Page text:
Caryn Marjorie wanted to talk to as many of her followers as she could — so she made an AI clone of herself.
The Snapchat influencer, who has 1.8 million subscribers, launched an AI-powered, voice-based chatbot that she hopes will "cure loneliness."
Called CarynAI, the chatbot is described on its website as a "virtual girlfriend." It allows Marjorie's fans to "enjoy private, personalized conversations" with an AI version of the influencer, the chatbot's website states.
The bot has gone viral, with Marjorie making headlines, stirring backlash and even receiving some death threats. The bot has also ignited discourse around the ethics of companion chatbots.
Marjorie, who in her Twitter bio calls herself 'The first influencer transformed into AI," did not immediately respond to a request for comment.
In a tweet on Thursday, she wrote “CarynAI is the first step in the right direction to cure loneliness."
"Men are told to suppress their emotions, hide their masculinity, and to not talk about issues they are having," Marjorie, 23, wrote. "I vow to fix this with CarynAI. I have worked with the world’s leading psychologists to seamlessly add [cognitive behavioral therapy] and [dialectic behavior therapy] within chats. This will help undo trauma, rebuild physical and emotional confidence, and rebuild what has been taken away by the pandemic.”
The CarynAI website states that the team spent over 2,000 hours designing and coding the chatbot to create an "immersive AI experience."
Forever Voices, an AI company, developed the chatbot by analyzing Marjorie's now-deleted YouTube content and layering it with OpenAI's GPT4 software.
John Meyer, CEO of Forever Voices, did not immediately respond to a request for comment.
He tweeted Thursday that he is "Proud of our team for the thousands of hours of work put into this," calling the partnership with Marjorie "an incredible step forward in the future of AI-to-Human interaction!"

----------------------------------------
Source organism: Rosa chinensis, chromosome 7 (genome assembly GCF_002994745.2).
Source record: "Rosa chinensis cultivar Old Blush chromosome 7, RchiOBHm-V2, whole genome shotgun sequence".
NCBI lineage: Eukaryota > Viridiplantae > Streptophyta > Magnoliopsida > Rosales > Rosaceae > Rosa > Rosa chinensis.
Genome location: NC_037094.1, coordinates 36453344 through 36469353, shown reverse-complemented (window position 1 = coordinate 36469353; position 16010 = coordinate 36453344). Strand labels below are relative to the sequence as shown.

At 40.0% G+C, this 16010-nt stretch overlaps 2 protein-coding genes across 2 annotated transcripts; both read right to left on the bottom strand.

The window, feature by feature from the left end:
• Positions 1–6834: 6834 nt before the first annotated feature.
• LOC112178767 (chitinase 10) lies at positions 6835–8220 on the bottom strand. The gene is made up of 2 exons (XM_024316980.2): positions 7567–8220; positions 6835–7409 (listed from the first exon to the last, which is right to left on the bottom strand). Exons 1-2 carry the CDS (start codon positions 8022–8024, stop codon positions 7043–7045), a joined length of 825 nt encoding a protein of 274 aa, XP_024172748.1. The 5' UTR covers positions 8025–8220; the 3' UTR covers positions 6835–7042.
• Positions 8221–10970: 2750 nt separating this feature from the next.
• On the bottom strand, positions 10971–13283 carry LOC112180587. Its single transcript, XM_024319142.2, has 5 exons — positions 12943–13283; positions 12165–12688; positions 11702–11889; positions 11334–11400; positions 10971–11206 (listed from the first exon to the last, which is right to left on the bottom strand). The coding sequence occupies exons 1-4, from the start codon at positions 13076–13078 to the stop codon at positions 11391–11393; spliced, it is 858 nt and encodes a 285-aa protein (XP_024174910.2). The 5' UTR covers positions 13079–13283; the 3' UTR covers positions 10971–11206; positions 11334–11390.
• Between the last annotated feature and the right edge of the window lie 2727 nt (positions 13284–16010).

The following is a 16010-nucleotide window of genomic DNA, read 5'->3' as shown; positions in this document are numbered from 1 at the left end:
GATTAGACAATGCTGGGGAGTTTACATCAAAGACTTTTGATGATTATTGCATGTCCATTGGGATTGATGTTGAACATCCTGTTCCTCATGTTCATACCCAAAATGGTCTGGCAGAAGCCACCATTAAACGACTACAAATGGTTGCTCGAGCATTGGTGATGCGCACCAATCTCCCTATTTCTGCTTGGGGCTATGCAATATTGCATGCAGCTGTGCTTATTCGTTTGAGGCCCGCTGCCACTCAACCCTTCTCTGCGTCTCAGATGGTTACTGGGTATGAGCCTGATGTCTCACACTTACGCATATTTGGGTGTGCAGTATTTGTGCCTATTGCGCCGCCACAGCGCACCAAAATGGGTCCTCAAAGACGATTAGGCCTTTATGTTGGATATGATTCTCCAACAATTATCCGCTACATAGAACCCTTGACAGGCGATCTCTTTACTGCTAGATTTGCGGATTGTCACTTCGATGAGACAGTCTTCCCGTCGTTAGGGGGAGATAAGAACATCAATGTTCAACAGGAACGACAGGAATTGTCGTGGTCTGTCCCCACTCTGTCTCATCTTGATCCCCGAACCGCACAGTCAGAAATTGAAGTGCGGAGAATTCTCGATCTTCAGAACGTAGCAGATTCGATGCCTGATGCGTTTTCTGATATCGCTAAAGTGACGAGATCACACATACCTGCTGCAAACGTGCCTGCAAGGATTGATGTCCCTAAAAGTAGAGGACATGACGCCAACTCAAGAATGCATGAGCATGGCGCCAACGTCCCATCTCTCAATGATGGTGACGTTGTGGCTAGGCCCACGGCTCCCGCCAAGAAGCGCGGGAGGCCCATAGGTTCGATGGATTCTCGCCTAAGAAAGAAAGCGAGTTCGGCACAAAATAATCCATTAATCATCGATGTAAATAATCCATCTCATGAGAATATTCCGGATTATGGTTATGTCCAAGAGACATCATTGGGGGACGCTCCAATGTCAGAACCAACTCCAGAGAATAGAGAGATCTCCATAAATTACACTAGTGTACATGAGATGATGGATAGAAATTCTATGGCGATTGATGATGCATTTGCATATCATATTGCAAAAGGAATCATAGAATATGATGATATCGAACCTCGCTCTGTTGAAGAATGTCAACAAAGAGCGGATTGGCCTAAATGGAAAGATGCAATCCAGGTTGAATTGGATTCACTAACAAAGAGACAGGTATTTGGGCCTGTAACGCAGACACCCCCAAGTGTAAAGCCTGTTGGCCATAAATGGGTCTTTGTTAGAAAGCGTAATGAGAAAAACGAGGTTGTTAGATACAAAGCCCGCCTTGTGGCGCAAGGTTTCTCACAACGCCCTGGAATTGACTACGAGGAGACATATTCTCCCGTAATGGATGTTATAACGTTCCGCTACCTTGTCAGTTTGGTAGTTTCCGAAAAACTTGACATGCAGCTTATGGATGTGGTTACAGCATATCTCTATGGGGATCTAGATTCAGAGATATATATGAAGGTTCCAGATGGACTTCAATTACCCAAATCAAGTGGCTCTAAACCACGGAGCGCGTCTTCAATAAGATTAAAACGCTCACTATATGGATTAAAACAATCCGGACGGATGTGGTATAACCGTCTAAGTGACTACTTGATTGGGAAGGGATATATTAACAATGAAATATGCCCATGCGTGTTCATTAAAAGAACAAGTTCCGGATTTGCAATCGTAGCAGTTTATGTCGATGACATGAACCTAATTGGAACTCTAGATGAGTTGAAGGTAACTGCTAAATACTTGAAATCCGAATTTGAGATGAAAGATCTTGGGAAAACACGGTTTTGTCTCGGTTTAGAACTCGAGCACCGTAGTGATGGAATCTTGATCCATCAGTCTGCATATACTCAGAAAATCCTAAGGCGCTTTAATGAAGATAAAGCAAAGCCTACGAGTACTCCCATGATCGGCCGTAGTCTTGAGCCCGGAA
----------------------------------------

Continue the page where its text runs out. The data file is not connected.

According to a Fortune report, CarynAI generated $71,610 in revenue after one week of beta testing the "virtual girlfriend." Fans reportedly pay $1 per minute to use the chatbot and there are currently over 1,000 users.
While CarynAI aims to give users an intimate experience, it is not supposed to engage in "sexually explicit" interactions.
However, after outlets reported that the chatbot does so when prompted, Marjorie issued a statement to Insider saying that the AI was "not programmed to do this and has seemed to go rogue. My team and I are working around the clock to prevent this from happening again."
Irina Raicu, director of internet ethics at the Markkula Center for Applied Ethics at Santa Clara University, said the launch of CarynAI seems premature "because problems that should have been absolutely anticipated don’t seem to have been.”
Prior tools have underwent similar problems as CarynAI, Raicu said. She pointed to a recent incident with the AI company Replika, which was similarly founded to provide supportive AI companions, scrambling to combat erotic roleplay among its chatbots.
Raicu also expressed concern that CarynAI's claims to potentially "cure loneliness" are not backed up by sufficient psychological or sociological research.
"These kind of grand claims about a product's goodness can just mask the desire to monetize further the fact that people want to pretend to have a relationship with an influencer," she said.
These kind of grand claims about a product’s goodness can just mask the desire to monetize further the fact that people want to pretend to have a relationship with an influencer
-Irina Raicu, director of internet ethics at the Markkula Center for Applied Ethics at Santa Clara University
These types of chatbots can add "a second layer of unreality" to parasocial relationships between influencers and fans, she noted.
Raicu said she finds the claim around CarynAI, particularly Marjorie’s assertion that it is “an extension of my consciousness,” problematic.
“These are claims that AI researchers have been trying so hard to combat, to tell people this is absolutely not what such tools do even if the language now is sounding like there’s sentience behind it,” she said. “There isn’t.”
Raicu said influencers should be aware of the Federal Trade Commission’s guidance on artificial intelligence products. In February, the FTC released guidelines for advertisers promoting AI products and urged companies to avoid exaggerating claims.
Meyer told Fortune that his company is looking to hire a chief ethics officer and that it takes ethics "seriously."
Marjorie continues to tweet updates about the bot. On Friday, she wrote: "if you are rude to CarynAI, it will dump you."